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Method for Encapsulating a Copper Plug Structure with a Sidewall Spacer and a Cobalt-Tungsten Cap Layer

IP.com Disclosure Number: IPCOM000235021D
Publication Date: 2014-Feb-24
Document File: 4 page(s) / 119K

Publishing Venue

The IP.com Prior Art Database

Abstract

A method is disclosed for providing a novel "plug-first" process to form a structure that is encapsulated with a sidewall spacer and an inert low temperature Cobalt-Tungsten (Co-W) cap layer on a chip-level copper final via plug. The method immunes the attack to the plug structure from process chemicals.

This text was extracted from a PDF file.
This is the abbreviated version, containing approximately 52% of the total text.

Page 01 of 4

Method for Encapsulating a Copper Plug Structure with a Sidewall Spacer and a Cobalt-

-Tungsten Cap Layer

Tungsten Cap Layer

Traditionally, an aluminum plug structure has been employed as a package interconnect on a standard SCM, MCM, 2D, 2.5D or 3D part. However, a chip-level copper final via plug provides a structure that has both a lower build cost and better current-carrying (and electromigration) capability than aluminum. The present methodology for producing the plug structure has several issues that makes the methodology less than optimal. Firstly, the method involves the use of an abrasive Chemical-Mechanical Polish (CMP) process on a surface of the polyimide in order to planarize the copper plug, leaving the plug flush (planar) with the polyimide that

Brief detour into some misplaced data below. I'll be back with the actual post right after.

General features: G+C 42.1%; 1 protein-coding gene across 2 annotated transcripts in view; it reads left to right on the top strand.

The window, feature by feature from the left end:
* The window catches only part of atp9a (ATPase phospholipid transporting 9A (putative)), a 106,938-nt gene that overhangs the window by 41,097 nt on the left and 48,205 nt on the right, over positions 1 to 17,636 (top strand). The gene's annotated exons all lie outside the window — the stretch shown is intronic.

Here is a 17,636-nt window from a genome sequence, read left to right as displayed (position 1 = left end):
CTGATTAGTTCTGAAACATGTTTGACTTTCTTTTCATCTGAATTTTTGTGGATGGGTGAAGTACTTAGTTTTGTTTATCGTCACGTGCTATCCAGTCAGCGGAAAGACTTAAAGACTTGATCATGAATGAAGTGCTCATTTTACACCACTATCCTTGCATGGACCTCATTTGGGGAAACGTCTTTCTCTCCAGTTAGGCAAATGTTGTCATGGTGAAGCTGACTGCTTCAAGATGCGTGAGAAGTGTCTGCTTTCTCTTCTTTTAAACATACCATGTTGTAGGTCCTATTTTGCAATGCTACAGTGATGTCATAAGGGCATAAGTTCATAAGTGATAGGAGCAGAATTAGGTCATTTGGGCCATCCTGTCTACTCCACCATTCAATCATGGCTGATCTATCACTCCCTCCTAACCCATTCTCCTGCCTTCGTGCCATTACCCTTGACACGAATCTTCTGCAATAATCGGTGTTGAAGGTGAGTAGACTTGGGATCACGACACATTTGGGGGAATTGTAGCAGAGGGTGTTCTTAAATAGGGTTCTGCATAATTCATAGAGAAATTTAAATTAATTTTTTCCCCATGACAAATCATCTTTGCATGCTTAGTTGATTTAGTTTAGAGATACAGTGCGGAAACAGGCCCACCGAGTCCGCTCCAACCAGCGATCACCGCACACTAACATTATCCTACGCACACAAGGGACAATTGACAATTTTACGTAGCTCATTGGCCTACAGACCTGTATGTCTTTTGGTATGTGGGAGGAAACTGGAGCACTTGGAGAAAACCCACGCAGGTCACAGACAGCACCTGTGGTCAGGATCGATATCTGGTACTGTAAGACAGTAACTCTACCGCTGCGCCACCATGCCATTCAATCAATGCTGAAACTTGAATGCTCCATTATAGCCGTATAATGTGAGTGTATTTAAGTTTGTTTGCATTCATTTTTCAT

surrounds the plug.

Fig. 1 illustrates a standard chip-level copper final via plug with the application of CMP process.

Fig. 1

As illustrated in Fig. 1, the CMP process initiates scratching and significant roughening of the surface. Thus, the process typically leaves point defects or small puddles of residual metal. In addition, the process creates a chip-edge crackstop structure that does not conform to the traditional requirements for crackstop integrity. The crackstop can be formed so as to leave copper exposed on the finished wafer/chip part, that can then corrode or give rise to other reliability risk. Alternately, the crackstop can be covered with a continuous film of dielectric material that extends from the diced chip edge across the crackstop and into the active chip area, thus serving as a potential medium for crack propagation. Another disadvantage of this approach is associated with the formation of a topographical "edge" on the plug via as the result of standard surface cleanup processing with O2 ash after plug formation.

The method disclosed herein provides a "plug-first" process to form a structure that is encapsulated with a sidewall spacer and an inert low temperature Cobalt-Tungsten (Co-W) cap layer on a chip-level copper final via plug. The method immunes the attack to the plug structure from process chemicals. This copper final via plug structure is typically used with a C4 Pb Free solder bump or Cu Pillar Interconnect (CPI).

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Page 02 of 4

The method begins with an exemplary structure of the unique chip-level copper final via plug with an inert low temperature Cobalt-Tungsten (Co-W) cap layer as illust...